Mayawati’s Bahujan Samaj Party has been imploding in Uttar Pradesh. Priyanka Gandhi’s episodic visits to the state impress more people in Delhi than in all of Uttar Pradesh. The Congress’ state unit has started a campaign around farmers, which is grabbing no attention or headlines.
There is only one reason the Samajwadi Party (SP) is not to be discounted the way the Congress and the Bahujan Samaj Party (BSP) are. And that is Akhilesh Yadav’s positive image. Ask the critics of the Yogi Adityanath government what they think might happen in the 2022 Uttar Pradesh election, and they will tell you it should be a ‘Yogi versus Akhilesh’ contest.
This sense in the state’s political conversation is giving the Samajwadis some hopes. They are a lot that becomes over-confident the moment it sees a reason to smile. The malaise is similar to the one that the Congress party suffers from – which is the idea that one’s political prospects depend on the political dynamics of the state. The party and the leader can’t do much to change it, barring the formalities: routine press conferences, expected condemnation of whatever is in the news, and a few rallies here and there.
The Samajwadi Party thinks it only needs to say that the Yogi government is doing a poor job, and since Akhilesh Yadav comes across as a serious administrator in contrast to a priest, he should be back in power with the help of a few rallies just before the election.
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Campaign never ends
That’s not how it works anymore. We live in the era of permanent campaigning. The Samajwadi Party did not lose the 2017 Uttar Pradesh assembly election or 2019 Lok Sabha election because people disliked Akhilesh Yadav (though they did dislike his party). The SP did poorly in both elections primarily because it has been a poor campaigner. If you don’t campaign, you don’t win. If your message does not reach the voter, and your opponent’s message reverberates in the voter’s ears with remarkable clarity, why blame the voter for rejecting you?
The SP has its own explanations for its poor performance in three elections in a row. In the 2014 Lok Sabha election, the ‘Modi wave’ took everyone by surprise, and Akhilesh Yadav was still coming into his own. In the 2017 assembly election, Akhilesh’s real battle was not with the Bharatiya Janata Party (BJP) but with uncle Shivpal Yadav — and he won that fight. In 2019 Lok Sabha, the BSP votes didn’t transfer well enough to the SP; more importantly, it was a national election in which the BJP managed to persuade voters to not even consider regional parties.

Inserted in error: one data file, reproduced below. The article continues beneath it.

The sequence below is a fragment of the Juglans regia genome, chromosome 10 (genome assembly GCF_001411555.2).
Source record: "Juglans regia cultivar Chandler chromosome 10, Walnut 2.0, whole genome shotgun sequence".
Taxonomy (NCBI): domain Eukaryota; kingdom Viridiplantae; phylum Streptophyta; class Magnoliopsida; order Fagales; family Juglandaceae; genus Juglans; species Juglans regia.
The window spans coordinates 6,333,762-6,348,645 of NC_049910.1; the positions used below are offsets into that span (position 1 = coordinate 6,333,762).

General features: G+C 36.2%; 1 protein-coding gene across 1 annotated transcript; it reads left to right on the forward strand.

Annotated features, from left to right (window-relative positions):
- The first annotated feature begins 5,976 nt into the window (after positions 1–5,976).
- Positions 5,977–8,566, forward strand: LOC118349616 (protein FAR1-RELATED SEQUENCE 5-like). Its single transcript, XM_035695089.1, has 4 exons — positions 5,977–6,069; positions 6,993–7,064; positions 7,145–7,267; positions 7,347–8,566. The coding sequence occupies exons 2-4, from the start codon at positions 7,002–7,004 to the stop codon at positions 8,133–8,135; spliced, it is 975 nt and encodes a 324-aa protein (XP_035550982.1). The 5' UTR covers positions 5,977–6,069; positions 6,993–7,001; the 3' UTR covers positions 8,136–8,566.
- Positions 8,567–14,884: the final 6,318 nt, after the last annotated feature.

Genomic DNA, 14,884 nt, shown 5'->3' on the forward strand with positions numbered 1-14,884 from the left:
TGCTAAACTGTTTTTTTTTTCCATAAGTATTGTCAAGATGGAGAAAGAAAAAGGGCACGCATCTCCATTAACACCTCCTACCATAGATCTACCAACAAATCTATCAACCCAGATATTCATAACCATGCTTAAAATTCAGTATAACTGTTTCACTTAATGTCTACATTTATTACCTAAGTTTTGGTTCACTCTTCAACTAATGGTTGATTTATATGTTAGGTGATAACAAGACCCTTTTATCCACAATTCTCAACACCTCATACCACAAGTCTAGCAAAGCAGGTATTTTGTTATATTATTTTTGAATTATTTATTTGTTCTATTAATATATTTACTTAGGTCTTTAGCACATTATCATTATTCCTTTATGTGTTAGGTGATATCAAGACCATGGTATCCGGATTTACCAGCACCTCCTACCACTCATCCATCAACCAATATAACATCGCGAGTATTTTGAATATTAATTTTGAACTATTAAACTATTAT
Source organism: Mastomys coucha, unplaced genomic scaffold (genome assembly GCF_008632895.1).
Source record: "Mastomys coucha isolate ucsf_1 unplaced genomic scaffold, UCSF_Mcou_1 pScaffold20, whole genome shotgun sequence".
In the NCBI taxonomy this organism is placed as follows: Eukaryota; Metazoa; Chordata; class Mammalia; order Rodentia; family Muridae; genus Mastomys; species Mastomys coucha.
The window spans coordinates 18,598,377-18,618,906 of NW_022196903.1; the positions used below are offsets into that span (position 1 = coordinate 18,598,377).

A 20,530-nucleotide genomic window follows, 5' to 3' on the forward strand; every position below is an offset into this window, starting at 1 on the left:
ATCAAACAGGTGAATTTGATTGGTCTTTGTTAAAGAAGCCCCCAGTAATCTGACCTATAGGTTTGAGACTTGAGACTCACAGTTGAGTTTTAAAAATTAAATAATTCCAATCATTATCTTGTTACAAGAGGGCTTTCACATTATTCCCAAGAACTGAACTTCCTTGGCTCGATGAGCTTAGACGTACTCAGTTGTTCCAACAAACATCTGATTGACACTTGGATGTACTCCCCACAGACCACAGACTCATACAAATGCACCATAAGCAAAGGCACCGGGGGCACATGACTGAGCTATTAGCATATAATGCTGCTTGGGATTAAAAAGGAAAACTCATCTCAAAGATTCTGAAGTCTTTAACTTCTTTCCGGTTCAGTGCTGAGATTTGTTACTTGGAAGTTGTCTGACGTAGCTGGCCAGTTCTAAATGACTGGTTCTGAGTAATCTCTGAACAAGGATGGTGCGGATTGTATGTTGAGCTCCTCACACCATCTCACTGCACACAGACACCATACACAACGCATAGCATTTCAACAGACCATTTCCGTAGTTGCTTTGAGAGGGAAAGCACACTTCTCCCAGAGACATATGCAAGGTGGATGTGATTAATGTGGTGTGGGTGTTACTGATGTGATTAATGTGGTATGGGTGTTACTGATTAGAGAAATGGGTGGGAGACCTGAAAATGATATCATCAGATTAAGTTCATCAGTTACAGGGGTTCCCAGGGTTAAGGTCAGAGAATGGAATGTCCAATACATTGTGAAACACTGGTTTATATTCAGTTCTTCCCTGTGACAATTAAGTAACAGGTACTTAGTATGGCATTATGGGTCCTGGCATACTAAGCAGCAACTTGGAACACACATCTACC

But now the Samajwadi Party has run out of excuses. There is no explanation about why it doesn’t seem to be doing much these days — beyond the press-conference kind of formalities of an opposition party.
Akhilesh Yadav has been forward-looking as compared to his father Mulayam Singh Yadav and uncle Shivpal, disassociating the Samajwadi Party from criminals, shedding its Muslim appeasement image and so on. Yet, when it comes to campaigning, he seems to be surprisingly traditional in his ways. He also tends to look for one silver bullet and then become over-confident about it. In 2017, the silver bullet was his development initiatives (the campaign slogan ‘kaam bolta hai’ or ‘work speaks for itself’ failed to give any vision for the next five years). In 2019, the silver bullet was the alliance with the BSP, and the campaign had nothing but its caste calculus to offer.
There is hardly a Samajwadi Party campaign that can be seen on the ground. And those that you see fail to capitalise on the SP’s main asset: Akhilesh Yadav. It’s been eight months since the 2019 Lok Sabha election, and the next Vidhan Sabha election is due in about two years. While Narendra Modi and the BJP remain popular in Uttar Pradesh, the same cannot be said about Chief Minister Yogi Adityanath (regardless of what a news magazine says). Adityanath is seen as lacking in experience, too obsessed with identity politics to care about people’s grievances, and too reliant on a bureaucracy that’s alienating the public with its corruption and arrogance. Hence, ‘Akhilesh versus Yogi’ seems to be a no-contest.
Akhilesh Yadav seems to be relying on this line of thinking, or so his non-campaigning suggests. Such thinking amounts to counting one’s chickens before they hatch.
The Samajwadi Party has been busy expanding its organisation, a rather overdue process. But what Akhilesh Yadav needs even to just charge up the party workers is permanent campaigning. Gone are the days when you could campaign just a month before the voting and win the election.
Permanent campaigning does not necessarily mean that Akhilesh Yadav has to be on the road seven days a month — though that’s also one model. That’s what Y.S. Jaganmohan Reddy, Andhra Pradesh’s chief minister, did. But just look at Narendra Modi. Who can say how many votes Modi wins by wooing first-time voters through his focus on exam stress? Who is to say to what extent Modi’s Yoga Day celebrations help him get votes? But that’s what permanent campaigning amounts to and even a young leader like Akhilesh Yadav is yet to adapt to it. The idea that one will ‘begin’ campaigning does not hold anymore. One has to campaign all the time now.
Although the BJP will try its best to make 2022 a ‘Modi versus all’ election, Yogi has been working on his own branding, and it is not limited to ‘showing Muslims their place’ over the Citizenship Amendment Act, or CAA. His recent Ganga Yatra, for instance, was designed to impress the Nishad community.
That is what it takes to win elections today.
The author is contributing editor to ThePrint. Views are personal.